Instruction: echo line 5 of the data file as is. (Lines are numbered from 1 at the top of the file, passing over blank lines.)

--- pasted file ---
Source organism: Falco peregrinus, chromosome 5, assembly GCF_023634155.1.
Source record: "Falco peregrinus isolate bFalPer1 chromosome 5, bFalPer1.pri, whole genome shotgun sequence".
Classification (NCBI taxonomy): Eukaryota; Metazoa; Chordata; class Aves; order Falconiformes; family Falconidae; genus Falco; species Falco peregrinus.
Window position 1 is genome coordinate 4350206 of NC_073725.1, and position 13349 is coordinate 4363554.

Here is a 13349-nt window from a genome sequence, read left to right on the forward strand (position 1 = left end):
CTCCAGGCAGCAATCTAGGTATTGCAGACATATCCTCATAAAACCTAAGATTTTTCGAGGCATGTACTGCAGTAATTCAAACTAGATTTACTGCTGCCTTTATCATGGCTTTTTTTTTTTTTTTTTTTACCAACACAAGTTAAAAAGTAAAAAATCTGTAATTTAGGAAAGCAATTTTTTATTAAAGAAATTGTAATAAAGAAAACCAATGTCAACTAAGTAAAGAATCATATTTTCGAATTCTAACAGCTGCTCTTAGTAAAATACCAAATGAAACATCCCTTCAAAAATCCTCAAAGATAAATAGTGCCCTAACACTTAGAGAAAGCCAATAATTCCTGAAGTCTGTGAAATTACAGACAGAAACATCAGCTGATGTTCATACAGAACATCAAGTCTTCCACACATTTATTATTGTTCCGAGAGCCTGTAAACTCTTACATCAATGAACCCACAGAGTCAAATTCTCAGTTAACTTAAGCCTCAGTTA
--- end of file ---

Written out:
Here is a 13349-nt window from a genome sequence, read left to right on the forward strand (position 1 = left end):